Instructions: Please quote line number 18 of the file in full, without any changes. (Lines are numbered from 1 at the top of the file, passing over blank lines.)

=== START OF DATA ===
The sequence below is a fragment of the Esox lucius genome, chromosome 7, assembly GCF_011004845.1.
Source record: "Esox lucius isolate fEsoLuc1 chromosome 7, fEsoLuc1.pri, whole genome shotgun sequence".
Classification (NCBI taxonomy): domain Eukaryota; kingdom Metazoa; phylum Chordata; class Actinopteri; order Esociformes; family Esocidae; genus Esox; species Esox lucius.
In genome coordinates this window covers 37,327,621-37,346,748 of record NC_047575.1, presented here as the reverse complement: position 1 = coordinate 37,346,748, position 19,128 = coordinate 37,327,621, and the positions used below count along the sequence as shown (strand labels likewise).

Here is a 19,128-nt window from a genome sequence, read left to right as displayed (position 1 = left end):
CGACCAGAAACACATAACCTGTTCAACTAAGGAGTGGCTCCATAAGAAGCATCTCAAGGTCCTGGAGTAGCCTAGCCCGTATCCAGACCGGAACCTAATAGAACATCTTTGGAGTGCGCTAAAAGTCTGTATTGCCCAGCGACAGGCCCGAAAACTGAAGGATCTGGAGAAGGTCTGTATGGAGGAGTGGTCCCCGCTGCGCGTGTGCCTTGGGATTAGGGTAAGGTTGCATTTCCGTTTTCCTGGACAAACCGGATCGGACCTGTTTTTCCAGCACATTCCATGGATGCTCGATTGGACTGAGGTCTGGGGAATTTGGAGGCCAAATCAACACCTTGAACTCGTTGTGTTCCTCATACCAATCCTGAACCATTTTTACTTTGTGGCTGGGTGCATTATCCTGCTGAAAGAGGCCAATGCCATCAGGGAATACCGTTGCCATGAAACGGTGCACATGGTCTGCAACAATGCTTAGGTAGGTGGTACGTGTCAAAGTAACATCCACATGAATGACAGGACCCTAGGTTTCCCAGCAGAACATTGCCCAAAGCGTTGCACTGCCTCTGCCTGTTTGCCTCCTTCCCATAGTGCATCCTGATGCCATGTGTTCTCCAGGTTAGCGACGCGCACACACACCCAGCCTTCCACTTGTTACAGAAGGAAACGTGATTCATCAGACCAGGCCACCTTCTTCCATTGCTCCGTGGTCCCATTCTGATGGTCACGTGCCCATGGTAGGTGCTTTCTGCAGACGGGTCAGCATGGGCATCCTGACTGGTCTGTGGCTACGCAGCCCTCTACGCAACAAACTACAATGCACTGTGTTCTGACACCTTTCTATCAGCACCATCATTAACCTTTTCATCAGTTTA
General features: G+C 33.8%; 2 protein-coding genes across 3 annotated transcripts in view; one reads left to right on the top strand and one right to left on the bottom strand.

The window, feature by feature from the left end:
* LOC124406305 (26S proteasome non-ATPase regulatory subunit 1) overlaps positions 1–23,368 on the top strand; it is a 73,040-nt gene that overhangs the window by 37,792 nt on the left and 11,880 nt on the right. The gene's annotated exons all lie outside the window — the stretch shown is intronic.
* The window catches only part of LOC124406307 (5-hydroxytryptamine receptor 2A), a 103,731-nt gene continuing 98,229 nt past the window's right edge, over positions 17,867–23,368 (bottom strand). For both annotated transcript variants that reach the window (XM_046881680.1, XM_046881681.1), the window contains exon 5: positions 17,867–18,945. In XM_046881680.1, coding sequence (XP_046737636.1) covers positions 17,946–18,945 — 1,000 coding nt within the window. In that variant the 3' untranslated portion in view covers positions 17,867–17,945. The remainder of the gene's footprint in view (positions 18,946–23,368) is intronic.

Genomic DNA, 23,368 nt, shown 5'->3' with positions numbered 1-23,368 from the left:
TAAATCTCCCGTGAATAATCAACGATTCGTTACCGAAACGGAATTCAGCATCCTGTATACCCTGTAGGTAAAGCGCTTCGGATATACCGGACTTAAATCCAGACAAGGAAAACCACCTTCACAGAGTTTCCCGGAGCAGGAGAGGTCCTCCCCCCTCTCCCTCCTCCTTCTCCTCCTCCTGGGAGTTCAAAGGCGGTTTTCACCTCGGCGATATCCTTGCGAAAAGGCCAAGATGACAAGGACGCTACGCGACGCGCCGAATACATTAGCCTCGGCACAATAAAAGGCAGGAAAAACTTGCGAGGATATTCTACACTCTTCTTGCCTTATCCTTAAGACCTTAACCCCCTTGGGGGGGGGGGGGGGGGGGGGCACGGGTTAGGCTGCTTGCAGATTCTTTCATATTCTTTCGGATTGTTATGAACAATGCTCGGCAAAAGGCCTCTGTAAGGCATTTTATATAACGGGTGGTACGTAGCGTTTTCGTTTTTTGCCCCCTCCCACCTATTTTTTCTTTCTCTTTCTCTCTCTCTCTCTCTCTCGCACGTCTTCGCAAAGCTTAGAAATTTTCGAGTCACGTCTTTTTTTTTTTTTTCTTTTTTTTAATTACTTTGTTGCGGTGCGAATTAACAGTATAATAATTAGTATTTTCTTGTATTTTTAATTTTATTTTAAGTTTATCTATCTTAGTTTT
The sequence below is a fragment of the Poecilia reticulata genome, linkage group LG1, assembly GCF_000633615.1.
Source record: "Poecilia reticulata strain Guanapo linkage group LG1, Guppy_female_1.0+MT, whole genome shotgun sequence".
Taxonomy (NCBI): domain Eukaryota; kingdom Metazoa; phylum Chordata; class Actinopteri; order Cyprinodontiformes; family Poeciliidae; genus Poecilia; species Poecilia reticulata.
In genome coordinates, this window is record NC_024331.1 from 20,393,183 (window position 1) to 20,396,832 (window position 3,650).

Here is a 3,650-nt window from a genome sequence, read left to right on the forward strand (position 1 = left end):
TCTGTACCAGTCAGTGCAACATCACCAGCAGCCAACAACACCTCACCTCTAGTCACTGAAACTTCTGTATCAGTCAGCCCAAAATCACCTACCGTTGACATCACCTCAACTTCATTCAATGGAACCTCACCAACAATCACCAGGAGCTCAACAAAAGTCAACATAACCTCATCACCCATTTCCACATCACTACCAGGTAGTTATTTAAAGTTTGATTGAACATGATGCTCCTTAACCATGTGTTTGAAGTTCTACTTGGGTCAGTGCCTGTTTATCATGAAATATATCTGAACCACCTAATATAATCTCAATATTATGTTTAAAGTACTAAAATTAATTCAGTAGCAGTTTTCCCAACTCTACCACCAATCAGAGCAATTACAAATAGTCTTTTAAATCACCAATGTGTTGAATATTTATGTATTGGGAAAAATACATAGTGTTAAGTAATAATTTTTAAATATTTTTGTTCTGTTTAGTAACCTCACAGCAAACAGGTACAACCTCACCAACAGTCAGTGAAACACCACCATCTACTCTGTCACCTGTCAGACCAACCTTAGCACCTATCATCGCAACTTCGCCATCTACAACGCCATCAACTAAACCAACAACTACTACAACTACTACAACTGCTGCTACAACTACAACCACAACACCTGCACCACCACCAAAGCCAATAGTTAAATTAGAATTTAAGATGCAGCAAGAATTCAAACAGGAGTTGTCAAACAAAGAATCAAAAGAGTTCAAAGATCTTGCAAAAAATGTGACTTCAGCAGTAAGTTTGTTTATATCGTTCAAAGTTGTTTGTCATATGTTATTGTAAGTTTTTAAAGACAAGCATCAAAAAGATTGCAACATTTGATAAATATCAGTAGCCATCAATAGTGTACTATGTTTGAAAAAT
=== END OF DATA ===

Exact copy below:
TCTGTACCAGTCAGTGCAACATCACCAGCAGCCAACAACACCTCACCTCTAGTCACTGAAACTTCTGTATCAGTCAGCCCAAAATCACCTACCGTTGACATCACCTCAACTTCATTCAATGGAACCTCACCAACAATCACCAGGAGCTCAACAAAAGTCAACATAACCTCATCACCCATTTCCACATCACTACCAGGTAGTTATTTAAAGTTTGATTGAACATGATGCTCCTTAACCATGTGTTTGAAGTTCTACTTGGGTCAGTGCCTGTTTATCATGAAATATATCTGAACCACCTAATATAATCTCAATATTATGTTTAAAGTACTAAAATTAATTCAGTAGCAGTTTTCCCAACTCTACCACCAATCAGAGCAATTACAAATAGTCTTTTAAATCACCAATGTGTTGAATATTTATGTATTGGGAAAAATACATAGTGTTAAGTAATAATTTTTAAATATTTTTGTTCTGTTTAGTAACCTCACAGCAAACAGGTACAACCTCACCAACAGTCAGTGAAACACCACCATCTACTCTGTCACCTGTCAGACCAACCTTAGCACCTATCATCGCAACTTCGCCATCTACAACGCCATCAACTAAACCAACAACTACTACAACTACTACAACTGCTGCTACAACTACAACCACAACACCTGCACCACCACCAAAGCCAATAGTTAAATTAGAATTTAAGATGCAGCAAGAATTCAAACAGGAGTTGTCAAACAAAGAATCAAAAGAGTTCAAAGATCTTGCAAAAAATGTGACTTCAGCAGTAAGTTTGTTTATATCGTTCAAAGTTGTTTGTCATATGTTATTGTAAGTTTTTAAAGACAAGCATCAAAAAGATTGCAACATTTGATAAATATCAGTAGCCATCAATAGTGTACTATGTTTGAAAAAT